Flicking to sport mode on the 535d lets loose a tidal wave of power.

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Updated Beemer at top of its class
Economy will likley be the last thing on your mind while driving the diesel BMW 5 Series 535d.

There are certain questions that, when asked, you are never going to say no to.
"Would you like an upgrade to first class?"
"Another beer sir?"
"Do you want a BMW next week?"

So it was that I slipped into the updated 5 Series for a few days of trundling while the boss got his hands on the new Maserati.

I wasn't complaining, though. Pretty much everything in the BMW 535d is at the top of its class.

The higher-end of the two diesel variants available, the turbocharged six-cylinder engine puts out an entertaining 330kW/630Nm power/torque breakdown that translates as a reassuring rumble once you hit the start button.

While prestige sedans like this one are almost all uniformly fantastic in all departments, they can start to feel a little bit utilitarian in some ways. Like you should be in the back seat and a bloke in a jacket and peaked cap should be driving.

Don't expect to find anything of the sort here though, with a nice feeling of weight into the corners never dulled by the electronic steering control.

It glides rather nicely through the suburban traffic and while the electronic stop/start system still feels a bit odd when you're sitting at the lights, it plays a big part in keeping the thirst down to just 5.6L/100km, a pretty big tick on something this size.

Economy, however, will be the last thing on your mind when you take it out on the open road.

Flicking the switch to sport mode reduces the effect of the ESC and opens up an absolute tidal wave of power.

In most other rides, you'll start to feel a little bit of pushback once you hit 100 - a signal to suggest you may wish to restrain yourself lest an awkward conversation with the constabulary follow.

It's safe to say that sport mode in the 535d removes any such artificial thoughts of conscience. There's no suggestion at all that slowing down is in your near future.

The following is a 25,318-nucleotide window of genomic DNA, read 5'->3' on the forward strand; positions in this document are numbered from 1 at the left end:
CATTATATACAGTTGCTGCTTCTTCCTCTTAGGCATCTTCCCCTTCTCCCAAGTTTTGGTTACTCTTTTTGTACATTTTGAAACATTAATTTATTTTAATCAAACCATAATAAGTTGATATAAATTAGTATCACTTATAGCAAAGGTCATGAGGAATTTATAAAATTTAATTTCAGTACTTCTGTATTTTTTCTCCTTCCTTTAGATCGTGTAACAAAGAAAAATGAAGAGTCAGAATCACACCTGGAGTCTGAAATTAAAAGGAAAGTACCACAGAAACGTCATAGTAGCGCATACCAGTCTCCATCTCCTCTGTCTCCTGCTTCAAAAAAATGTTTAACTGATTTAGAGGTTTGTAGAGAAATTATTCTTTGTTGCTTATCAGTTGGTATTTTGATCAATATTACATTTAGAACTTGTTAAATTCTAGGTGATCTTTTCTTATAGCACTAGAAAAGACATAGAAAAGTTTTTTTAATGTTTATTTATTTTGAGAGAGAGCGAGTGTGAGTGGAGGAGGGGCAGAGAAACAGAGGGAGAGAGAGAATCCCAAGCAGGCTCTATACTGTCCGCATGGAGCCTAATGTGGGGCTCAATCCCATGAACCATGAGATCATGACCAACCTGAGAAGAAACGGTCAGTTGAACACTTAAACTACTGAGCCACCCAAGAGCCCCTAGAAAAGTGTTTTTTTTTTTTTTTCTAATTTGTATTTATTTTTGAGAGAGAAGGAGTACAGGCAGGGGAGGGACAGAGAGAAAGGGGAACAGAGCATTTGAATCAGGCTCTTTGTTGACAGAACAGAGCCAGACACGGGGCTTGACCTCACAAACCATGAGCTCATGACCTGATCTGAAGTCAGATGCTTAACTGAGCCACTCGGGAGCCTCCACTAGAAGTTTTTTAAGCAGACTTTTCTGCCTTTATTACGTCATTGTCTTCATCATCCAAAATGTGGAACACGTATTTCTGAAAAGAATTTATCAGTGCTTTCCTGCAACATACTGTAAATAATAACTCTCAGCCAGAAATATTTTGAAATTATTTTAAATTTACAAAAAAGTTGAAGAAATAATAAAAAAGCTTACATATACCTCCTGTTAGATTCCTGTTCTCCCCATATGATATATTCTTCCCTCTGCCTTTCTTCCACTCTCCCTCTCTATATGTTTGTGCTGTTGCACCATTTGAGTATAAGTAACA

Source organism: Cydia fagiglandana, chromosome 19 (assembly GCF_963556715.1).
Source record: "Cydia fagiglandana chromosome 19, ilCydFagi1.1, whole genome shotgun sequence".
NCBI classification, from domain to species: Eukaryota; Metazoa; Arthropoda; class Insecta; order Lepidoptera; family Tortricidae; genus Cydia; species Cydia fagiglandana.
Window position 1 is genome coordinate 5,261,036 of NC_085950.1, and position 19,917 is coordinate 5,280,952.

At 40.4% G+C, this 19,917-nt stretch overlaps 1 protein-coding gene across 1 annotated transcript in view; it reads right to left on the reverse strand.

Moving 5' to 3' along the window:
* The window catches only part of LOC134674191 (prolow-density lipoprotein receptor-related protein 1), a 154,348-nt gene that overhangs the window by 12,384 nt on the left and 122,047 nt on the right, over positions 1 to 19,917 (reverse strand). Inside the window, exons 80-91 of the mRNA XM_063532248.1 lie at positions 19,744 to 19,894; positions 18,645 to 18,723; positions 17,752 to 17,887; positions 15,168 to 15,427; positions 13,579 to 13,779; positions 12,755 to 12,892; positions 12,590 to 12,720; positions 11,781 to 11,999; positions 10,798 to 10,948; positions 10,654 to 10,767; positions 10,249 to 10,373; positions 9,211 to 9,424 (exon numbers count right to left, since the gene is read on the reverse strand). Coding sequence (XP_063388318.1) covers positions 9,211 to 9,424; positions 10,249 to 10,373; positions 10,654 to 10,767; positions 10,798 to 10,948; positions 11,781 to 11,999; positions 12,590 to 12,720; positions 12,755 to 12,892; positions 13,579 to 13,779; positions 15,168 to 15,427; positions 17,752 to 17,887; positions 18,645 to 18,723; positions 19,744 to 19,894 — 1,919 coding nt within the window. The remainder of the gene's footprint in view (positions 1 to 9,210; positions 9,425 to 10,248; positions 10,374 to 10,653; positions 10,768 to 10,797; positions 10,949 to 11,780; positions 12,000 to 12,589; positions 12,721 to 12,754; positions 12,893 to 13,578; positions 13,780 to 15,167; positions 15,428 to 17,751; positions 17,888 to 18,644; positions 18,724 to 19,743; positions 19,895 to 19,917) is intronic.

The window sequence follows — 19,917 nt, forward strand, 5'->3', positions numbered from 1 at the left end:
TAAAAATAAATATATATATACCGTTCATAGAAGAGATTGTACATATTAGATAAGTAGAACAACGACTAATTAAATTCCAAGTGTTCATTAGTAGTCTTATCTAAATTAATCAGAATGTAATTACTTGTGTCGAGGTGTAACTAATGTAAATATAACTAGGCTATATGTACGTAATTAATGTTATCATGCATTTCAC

Thankfully, when I looked to be running into this dilemma on the Mitchell Freeway while heading to Joondalup, a glance at the handy HUD speedometer meant I avoided any costly encounters with Joondalup police.

Because its tech, comfort and convenience is where this generation of Beemers have really set the standard.

Past goes at heads-up displays have see-sawed between innovative and intrusive but this one (the magic occurs via a forward-facing projector in the dashboard) sits at perfect viewing height without being annoying.

The computer itself presents the usual space-age array of options for monitoring just about every one of the car's specs - even the reversing camera appears to be a satellite shot, thanks to the multiple in-built cameras.

With a list price of $121,900, it's hard to pencil in an exact recommendation for the 535d for most buyers out there.

But if you've got the money, spend it. You certainly won't have any regrets.

VERDICT
Port-and-cigar class, in beige leather. The 535d is certainly something to check out if you're in the market for a premium sedan.

BMW 5 SERIES SEDAN
Model: 535d
Price: $121,900
Engine: 3.0-litre six-cylinder turbo-diesel
Outputs: 230kW/630Nm
Transmission: Eight-speed automatic
Thirst: 5.6L/100km

COMPETITORS
MERCEDES E-CLASS
Model: E250 CDI
Price: $98,900
Engine: 2.2-litre four-cylinder turbo-diesel
Outputs: 150kW/500Nm
Transmission: Seven-speed automatic
Thirst: 4.9L/100km

AUDI A6
Model: TDI Biturbo
Price: $119,700
Engine: 3.0-litre V6 turbo-diesel
Outputs: 230kW/650Nm
Transmission: Eight-speed automatic
Thirst: 6.4L/100km

JAGUAR XF
Model: S Portfolio
Price: $112,900
Engine: 3.0-litre V6 turbo diesel
Outputs: 202kW/600Nm
Transmission: Eight-speed automatic
Thirst: 6.0L/100km